Google released its Cloud Video Intelligence API to the world today by making it available in public beta, as part of the company’s ongoing push to make AI accessible.
The Video Intelligence API is designed to let users upload a video and get information back about what objects are in it, using a system called label detection. With this release, the company also added support for detecting pornographic content, making it possible to use the service to spot videos that would be inappropriate to share with an audience that isn’t looking for that sort of content.
In addition, Google also announced a number of improvements to its Cloud Vision API to make various features more accurate. The label detection model, which names objects inside an image, now supports more than 10,000 different entities, so it can spot the difference between “breakfast cereal” and just “breakfast.” That model is also twice as good at recall, which means that it’s more likely to pick the most relevant label for an image.
The service’s safe search model, which detects adult content, saw a 30 percent reduction in errors. The Vision API’s text detection model saw a 25 percent increase in average speed of detection and a 5 percent increase in accuracy on Latin languages. Google’s system is also better at reading human emotions: The face detection system is more than twice as good at recognizing sadness, surprise, and anger than it was at launch.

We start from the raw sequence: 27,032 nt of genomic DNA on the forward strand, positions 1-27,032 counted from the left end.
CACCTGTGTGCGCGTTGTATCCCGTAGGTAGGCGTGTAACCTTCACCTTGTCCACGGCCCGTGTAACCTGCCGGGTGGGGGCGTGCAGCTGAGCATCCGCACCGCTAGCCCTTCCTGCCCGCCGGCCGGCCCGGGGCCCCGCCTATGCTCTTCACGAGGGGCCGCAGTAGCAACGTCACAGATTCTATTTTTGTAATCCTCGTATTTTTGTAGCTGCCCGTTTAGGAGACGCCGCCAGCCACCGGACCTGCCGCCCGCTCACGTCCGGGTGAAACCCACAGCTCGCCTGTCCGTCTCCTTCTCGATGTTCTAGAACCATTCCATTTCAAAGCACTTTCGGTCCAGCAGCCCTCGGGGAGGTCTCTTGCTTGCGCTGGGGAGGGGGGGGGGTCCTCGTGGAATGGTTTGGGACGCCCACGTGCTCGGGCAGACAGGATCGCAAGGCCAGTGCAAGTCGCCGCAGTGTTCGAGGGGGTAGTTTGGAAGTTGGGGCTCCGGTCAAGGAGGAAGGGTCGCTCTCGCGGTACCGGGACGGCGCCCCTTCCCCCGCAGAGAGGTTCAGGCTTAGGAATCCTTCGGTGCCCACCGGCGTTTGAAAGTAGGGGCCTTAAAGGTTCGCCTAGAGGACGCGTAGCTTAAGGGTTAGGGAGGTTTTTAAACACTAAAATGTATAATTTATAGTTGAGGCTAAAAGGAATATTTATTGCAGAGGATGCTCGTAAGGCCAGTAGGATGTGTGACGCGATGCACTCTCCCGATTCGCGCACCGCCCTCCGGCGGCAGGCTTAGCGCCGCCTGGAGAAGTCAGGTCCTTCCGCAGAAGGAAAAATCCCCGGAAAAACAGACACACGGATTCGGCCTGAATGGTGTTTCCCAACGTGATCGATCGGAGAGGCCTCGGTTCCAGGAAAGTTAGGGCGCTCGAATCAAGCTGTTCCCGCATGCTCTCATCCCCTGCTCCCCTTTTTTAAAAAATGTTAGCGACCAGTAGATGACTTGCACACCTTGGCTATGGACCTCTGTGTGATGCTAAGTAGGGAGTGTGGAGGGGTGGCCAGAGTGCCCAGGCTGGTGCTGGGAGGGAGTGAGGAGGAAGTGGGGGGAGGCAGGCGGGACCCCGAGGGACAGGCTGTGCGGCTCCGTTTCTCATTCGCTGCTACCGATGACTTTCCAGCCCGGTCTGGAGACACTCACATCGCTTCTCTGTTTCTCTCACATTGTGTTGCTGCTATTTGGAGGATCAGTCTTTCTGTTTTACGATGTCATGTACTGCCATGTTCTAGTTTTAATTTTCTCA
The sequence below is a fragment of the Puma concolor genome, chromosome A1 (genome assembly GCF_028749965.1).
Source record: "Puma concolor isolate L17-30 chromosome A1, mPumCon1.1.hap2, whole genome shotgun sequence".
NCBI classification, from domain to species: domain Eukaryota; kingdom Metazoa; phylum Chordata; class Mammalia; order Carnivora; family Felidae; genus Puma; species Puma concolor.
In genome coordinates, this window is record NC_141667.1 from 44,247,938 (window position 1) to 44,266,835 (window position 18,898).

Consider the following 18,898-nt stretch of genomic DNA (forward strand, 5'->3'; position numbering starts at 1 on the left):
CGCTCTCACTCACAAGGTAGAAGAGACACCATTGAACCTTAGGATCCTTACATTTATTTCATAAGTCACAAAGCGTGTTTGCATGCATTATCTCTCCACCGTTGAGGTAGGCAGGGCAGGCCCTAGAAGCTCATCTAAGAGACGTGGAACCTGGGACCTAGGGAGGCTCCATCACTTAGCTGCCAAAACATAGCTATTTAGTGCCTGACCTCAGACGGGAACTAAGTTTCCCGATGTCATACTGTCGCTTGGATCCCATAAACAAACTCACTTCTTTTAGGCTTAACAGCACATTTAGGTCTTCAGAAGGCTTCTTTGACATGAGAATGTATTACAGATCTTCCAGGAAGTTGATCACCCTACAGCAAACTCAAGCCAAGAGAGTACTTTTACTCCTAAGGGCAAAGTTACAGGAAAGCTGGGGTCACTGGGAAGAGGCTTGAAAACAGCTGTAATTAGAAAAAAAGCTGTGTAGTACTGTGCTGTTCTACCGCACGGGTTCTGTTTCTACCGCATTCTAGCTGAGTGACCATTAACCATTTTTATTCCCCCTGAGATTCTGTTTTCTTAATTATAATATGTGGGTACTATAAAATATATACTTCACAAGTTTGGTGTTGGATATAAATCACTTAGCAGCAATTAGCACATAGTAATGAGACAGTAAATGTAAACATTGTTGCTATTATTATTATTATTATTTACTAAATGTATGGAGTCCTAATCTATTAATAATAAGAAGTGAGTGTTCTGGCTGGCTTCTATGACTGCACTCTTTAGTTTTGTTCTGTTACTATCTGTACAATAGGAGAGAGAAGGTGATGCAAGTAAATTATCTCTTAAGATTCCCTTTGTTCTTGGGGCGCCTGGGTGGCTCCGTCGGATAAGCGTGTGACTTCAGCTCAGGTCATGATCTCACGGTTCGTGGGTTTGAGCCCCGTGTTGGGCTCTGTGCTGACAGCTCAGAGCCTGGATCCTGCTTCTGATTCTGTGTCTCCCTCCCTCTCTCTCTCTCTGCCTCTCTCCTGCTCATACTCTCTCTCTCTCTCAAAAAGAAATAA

Google’s services are designed to make it easier for people to implement AI capabilities inside their applications without building the machine learning systems needed to power them. Today’s news shows one of the key benefits of those systems: It’s possible to gain major improvements in applications that use them without doing anything because the company behind the system makes improvements in the background.
The Cloud Video Intelligence API launched in private beta earlier this year, as part of the announcements made at the Google Cloud Next conference.
Google is competing with a wide variety of companies in the intelligent API space, including titans like Microsoft, Amazon, and IBM.
As part of the Video Intelligence API’s public beta launch, Google announced pricing for the service. Label and adult content detection is free for the first 1,000 minutes of video uploaded, and costs 10 cents per minute for the next 9,000 minutes. Shot detection, which finds scene changes within a video, is also free for the first 1,000 minutes, and then costs 5 cents per minute for the next 9,000 minutes.
Companies that need additional time should contact Google for additional pricing information.
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